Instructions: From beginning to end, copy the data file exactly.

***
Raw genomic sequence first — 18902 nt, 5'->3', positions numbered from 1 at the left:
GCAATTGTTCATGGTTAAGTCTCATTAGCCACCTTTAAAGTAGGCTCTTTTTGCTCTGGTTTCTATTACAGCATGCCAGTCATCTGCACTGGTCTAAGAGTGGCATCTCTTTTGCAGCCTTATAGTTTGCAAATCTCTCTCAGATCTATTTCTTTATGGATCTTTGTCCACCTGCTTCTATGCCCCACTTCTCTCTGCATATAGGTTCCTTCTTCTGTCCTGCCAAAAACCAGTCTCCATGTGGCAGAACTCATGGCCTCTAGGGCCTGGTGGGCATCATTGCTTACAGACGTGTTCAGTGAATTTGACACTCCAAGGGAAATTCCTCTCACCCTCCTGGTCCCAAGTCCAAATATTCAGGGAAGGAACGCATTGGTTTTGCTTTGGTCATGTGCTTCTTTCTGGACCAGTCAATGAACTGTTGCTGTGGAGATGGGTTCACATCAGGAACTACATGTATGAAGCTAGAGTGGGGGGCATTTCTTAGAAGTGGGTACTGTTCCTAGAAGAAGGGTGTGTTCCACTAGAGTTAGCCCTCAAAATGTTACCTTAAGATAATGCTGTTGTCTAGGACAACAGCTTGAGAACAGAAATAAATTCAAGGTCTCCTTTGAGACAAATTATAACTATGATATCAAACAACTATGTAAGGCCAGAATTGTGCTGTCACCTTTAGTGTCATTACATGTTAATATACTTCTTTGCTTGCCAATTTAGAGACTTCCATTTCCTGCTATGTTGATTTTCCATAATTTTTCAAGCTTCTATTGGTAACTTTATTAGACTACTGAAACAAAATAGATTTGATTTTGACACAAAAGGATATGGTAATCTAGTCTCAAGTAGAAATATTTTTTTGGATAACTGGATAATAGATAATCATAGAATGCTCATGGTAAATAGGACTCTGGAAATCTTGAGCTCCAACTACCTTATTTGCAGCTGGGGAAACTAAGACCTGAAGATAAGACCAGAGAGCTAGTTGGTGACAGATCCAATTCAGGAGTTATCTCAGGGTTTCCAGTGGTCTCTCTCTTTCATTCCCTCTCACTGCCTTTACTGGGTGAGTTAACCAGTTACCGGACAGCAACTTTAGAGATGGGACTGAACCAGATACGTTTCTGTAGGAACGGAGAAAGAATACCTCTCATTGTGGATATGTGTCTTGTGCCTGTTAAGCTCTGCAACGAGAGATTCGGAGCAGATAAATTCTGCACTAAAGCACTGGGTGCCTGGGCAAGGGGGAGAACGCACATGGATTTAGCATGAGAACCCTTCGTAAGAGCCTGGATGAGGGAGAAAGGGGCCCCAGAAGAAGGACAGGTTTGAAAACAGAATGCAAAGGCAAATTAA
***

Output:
Raw genomic sequence first — 18902 nt, 5'->3', positions numbered from 1 at the left:
GCAATTGTTCATGGTTAAGTCTCATTAGCCACCTTTAAAGTAGGCTCTTTTTGCTCTGGTTTCTATTACAGCATGCCAGTCATCTGCACTGGTCTAAGAGTGGCATCTCTTTTGCAGCCTTATAGTTTGCAAATCTCTCTCAGATCTATTTCTTTATGGATCTTTGTCCACCTGCTTCTATGCCCCACTTCTCTCTGCATATAGGTTCCTTCTTCTGTCCTGCCAAAAACCAGTCTCCATGTGGCAGAACTCATGGCCTCTAGGGCCTGGTGGGCATCATTGCTTACAGACGTGTTCAGTGAATTTGACACTCCAAGGGAAATTCCTCTCACCCTCCTGGTCCCAAGTCCAAATATTCAGGGAAGGAACGCATTGGTTTTGCTTTGGTCATGTGCTTCTTTCTGGACCAGTCAATGAACTGTTGCTGTGGAGATGGGTTCACATCAGGAACTACATGTATGAAGCTAGAGTGGGGGGCATTTCTTAGAAGTGGGTACTGTTCCTAGAAGAAGGGTGTGTTCCACTAGAGTTAGCCCTCAAAATGTTACCTTAAGATAATGCTGTTGTCTAGGACAACAGCTTGAGAACAGAAATAAATTCAAGGTCTCCTTTGAGACAAATTATAACTATGATATCAAACAACTATGTAAGGCCAGAATTGTGCTGTCACCTTTAGTGTCATTACATGTTAATATACTTCTTTGCTTGCCAATTTAGAGACTTCCATTTCCTGCTATGTTGATTTTCCATAATTTTTCAAGCTTCTATTGGTAACTTTATTAGACTACTGAAACAAAATAGATTTGATTTTGACACAAAAGGATATGGTAATCTAGTCTCAAGTAGAAATATTTTTTTGGATAACTGGATAATAGATAATCATAGAATGCTCATGGTAAATAGGACTCTGGAAATCTTGAGCTCCAACTACCTTATTTGCAGCTGGGGAAACTAAGACCTGAAGATAAGACCAGAGAGCTAGTTGGTGACAGATCCAATTCAGGAGTTATCTCAGGGTTTCCAGTGGTCTCTCTCTTTCATTCCCTCTCACTGCCTTTACTGGGTGAGTTAACCAGTTACCGGACAGCAACTTTAGAGATGGGACTGAACCAGATACGTTTCTGTAGGAACGGAGAAAGAATACCTCTCATTGTGGATATGTGTCTTGTGCCTGTTAAGCTCTGCAACGAGAGATTCGGAGCAGATAAATTCTGCACTAAAGCACTGGGTGCCTGGGCAAGGGGGAGAACGCACATGGATTTAGCATGAGAACCCTTCGTAAGAGCCTGGATGAGGGAGAAAGGGGCCCCAGAAGAAGGACAGGTTTGAAAACAGAATGCAAAGGCAAATTAA